Yesterday the Chief Veterinary Officers from England, Scotland and Wales declared an Avian Influenza Prevention Zone (AIPZ) across Great Britain to mitigate the risk of the disease spreading amongst poultry and captive birds.
As of midday on 17th October, it is now a legal requirement for all bird keepers in Great Britain to follow strict biosecurity measures to help protect their flocks from the threat of avian flu – details can be found in this press release from DEFRA.
The new rules require bird keepers with more than 500 birds to restrict access for non-essential people on their sites, workers will need to change clothing and footwear before entering bird enclosures and site vehicles will need to be cleaned and disinfected regularly to limit the risk of the disease spreading. Backyard owners with smaller numbers of poultry including chickens, ducks and geese must also take steps to limit the risk of the disease spreading to their animals.
Of course, these rules do not apply to gamekeepers in charge of millions of pheasants and red-legged partridges that have been reared and released for shooting. DEFRA ignored the RSPB’s request in August to call for a temporary halt on gamebird releases (here) and DEFRA has not imposed a restriction on gamebird shooting following yesterday’s declaration.
For those of you who followed Wild Justice’s recent legal challenge, you’ll know that the status of these birds as either ‘livestock’ or ‘wildlife’ is ridiculously interchangeable to suit the game shooters and once the birds (‘livestock’) have been released from their pens into the countryside, they suddenly become ‘wildlife’, until the end of the shooting season when the gamekeepers want to capture them again for breeding purposes and so the birds magically become ‘livestock’ again (see here and here).
I’ve read a few articles by commentators about yesterday’s announcement from DEFRA, asking why the new Avian Flu regulations don’t apply to the release of gamebirds. I think this question is irrelevant because the vast majority of gamebirds reared for shooting were released in July and August, in readiness for the opening of the shooting season on 1st September (red-legged partridge) and 1st October (pheasants). Having said that though, there have been reports in the past that some shoots release further stock during the shooting season to ‘replenish’ or replace the stock that has already been shot.
A more pertinent question, in my opinion, is how the declaration of Great Britain becoming an Avian Flu Prevention Zone will impact on the markets for shot gamebirds.
I can’t imagine many game dealers wanting to buy shot gamebirds from shoots where it is impossible to provide unequivocal evidence that the gamebirds weren’t infected with Avian Flu, no matter how many biosecurity measures a shoot operator may have in place. Indeed, for those game dealers who also export meat, they’re likely to lose their licence if they accept gamebirds on their premises that were shot in Prevention Zones.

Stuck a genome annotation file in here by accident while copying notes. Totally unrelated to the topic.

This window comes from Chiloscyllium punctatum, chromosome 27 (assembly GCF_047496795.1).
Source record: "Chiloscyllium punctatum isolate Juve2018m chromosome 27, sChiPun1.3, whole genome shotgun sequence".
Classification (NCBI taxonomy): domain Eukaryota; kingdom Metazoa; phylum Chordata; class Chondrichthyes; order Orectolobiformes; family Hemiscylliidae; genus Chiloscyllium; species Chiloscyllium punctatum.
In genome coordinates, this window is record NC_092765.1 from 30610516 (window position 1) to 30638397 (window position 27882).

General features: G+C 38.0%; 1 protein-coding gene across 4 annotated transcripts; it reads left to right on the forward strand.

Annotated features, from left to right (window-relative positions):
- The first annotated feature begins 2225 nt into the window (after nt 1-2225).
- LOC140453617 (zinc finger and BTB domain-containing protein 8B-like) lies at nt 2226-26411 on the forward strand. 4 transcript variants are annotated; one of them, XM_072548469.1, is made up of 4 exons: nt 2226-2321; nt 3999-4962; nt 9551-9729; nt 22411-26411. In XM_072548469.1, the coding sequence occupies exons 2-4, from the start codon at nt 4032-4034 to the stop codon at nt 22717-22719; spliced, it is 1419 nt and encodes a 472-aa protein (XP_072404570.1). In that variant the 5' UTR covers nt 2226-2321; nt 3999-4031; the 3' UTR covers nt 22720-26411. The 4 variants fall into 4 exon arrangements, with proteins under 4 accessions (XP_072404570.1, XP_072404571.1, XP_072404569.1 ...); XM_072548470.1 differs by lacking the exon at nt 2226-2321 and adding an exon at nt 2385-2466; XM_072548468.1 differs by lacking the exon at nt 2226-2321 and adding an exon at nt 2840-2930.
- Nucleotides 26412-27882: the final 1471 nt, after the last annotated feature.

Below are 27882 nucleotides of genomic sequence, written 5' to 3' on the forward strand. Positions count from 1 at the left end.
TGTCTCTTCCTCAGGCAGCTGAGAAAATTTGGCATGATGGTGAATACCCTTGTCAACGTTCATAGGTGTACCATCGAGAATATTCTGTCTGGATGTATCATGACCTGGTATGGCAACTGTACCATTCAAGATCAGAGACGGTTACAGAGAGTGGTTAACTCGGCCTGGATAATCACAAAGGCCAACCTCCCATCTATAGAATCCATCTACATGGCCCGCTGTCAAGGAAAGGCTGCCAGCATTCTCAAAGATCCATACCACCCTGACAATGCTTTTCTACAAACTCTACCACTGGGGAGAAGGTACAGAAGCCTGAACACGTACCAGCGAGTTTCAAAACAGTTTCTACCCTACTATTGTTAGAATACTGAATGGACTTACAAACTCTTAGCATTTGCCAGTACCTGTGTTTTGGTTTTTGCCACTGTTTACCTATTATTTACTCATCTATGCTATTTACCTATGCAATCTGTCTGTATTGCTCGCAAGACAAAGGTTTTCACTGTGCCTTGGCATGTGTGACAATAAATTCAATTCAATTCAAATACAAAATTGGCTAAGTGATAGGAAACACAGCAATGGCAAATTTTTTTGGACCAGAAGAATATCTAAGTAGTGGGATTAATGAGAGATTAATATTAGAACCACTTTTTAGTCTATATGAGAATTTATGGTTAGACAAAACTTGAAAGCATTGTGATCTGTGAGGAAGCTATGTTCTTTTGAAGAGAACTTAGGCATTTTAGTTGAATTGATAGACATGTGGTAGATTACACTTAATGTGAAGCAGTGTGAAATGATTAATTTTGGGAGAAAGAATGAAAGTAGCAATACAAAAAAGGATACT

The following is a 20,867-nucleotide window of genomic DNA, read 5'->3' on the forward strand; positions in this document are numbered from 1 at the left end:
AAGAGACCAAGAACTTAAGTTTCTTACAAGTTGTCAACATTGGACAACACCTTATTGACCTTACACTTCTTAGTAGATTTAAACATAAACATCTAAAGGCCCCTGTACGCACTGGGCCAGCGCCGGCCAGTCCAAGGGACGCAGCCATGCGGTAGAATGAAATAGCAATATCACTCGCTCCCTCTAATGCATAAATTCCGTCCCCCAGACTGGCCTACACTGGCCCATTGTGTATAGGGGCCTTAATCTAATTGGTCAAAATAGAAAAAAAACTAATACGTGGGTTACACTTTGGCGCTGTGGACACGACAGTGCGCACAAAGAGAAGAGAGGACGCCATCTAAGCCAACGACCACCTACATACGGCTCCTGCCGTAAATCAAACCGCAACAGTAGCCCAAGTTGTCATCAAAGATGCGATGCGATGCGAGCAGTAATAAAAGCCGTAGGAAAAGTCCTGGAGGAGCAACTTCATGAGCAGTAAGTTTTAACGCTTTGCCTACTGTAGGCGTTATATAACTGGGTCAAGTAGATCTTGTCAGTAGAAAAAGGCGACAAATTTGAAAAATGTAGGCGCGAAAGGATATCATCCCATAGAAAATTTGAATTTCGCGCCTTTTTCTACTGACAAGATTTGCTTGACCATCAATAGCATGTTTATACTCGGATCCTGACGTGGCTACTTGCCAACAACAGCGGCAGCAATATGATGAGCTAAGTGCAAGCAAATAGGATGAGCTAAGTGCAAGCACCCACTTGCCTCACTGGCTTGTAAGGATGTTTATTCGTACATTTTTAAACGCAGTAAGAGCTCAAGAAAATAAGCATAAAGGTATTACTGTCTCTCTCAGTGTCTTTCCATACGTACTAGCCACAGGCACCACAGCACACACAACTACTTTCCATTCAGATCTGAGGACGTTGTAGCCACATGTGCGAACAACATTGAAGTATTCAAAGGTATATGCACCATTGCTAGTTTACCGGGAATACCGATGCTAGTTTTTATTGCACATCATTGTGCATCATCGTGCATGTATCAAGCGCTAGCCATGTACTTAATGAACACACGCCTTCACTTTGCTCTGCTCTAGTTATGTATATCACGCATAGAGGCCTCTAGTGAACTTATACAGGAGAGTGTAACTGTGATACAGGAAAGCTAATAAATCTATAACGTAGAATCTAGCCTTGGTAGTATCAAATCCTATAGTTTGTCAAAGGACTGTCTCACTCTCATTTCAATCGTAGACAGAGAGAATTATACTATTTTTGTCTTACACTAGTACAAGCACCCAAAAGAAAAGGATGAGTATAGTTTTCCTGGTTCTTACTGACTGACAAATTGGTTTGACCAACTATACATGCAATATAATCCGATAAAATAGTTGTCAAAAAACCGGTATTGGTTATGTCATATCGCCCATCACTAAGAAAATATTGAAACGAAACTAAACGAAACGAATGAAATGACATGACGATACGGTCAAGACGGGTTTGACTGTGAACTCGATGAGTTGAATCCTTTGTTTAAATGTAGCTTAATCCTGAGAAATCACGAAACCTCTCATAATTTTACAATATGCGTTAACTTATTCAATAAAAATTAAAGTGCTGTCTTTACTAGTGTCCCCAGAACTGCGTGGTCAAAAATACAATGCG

There’s then the small matter of the Code of Good Shooting Practice, which states:
‘Shoot managers must ensure they have appropriate arrangements in place for the sale or consumption of the anticipated bag in advance of all shoot days‘.
The Code of Good Shooting Practice is in effect, just advice. It has no legal standing and is unenforceable. It’s about as authoritative as the Green Cross Code. However, the game shooting industry often points to it as evidence that the industry is capable of self-regulation, even though there are endless examples of shoots and shooters breaching the code, not least the ongoing illegal killing of birds of prey on game shoots (see here), the ongoing non-compliance of using lead shot over wetlands (e.g. see here) and the regular dumping of shot gamebirds, e.g. in Cheshire, Scottish borders (here), Norfolk (here), Perthshire (here), Berkshire (here), North York Moors National Park (here) and some more in North York Moors National Park (here) and even more in North Yorkshire (here), Co. Derry (here), West Yorkshire (here), and again in West Yorkshire (here), N Wales (here), mid-Wales (here), Leicestershire (here), Lincolnshire (here), Somerset (here), Derbyshire’s Peak District National Park (here), Suffolk (here), Leicestershire again (here), Somerset again (here), Liverpool (here), even more in North Wales (here) even more in Wales, again (here), in Wiltshire (here) in Angus (here) and in Somerset again (here).
To be fair, there will be some sensible shoots who withdraw shoot days this year now the risk of Avian Flu has heightened, even though that will result in financial losses.
But you can bet your house that there will be plenty of others, the unscrupulous, selfish and greedy, who continue to host shoots to kill thousands of birds, without having made prior arrangement for the sale of those birds because it’s suddenly become very difficult to find anyone who’ll want them, and who will simply dump them in the countryside, a potential ticking time bomb of disease for any raptors and other scavengers who descend for an easy meal.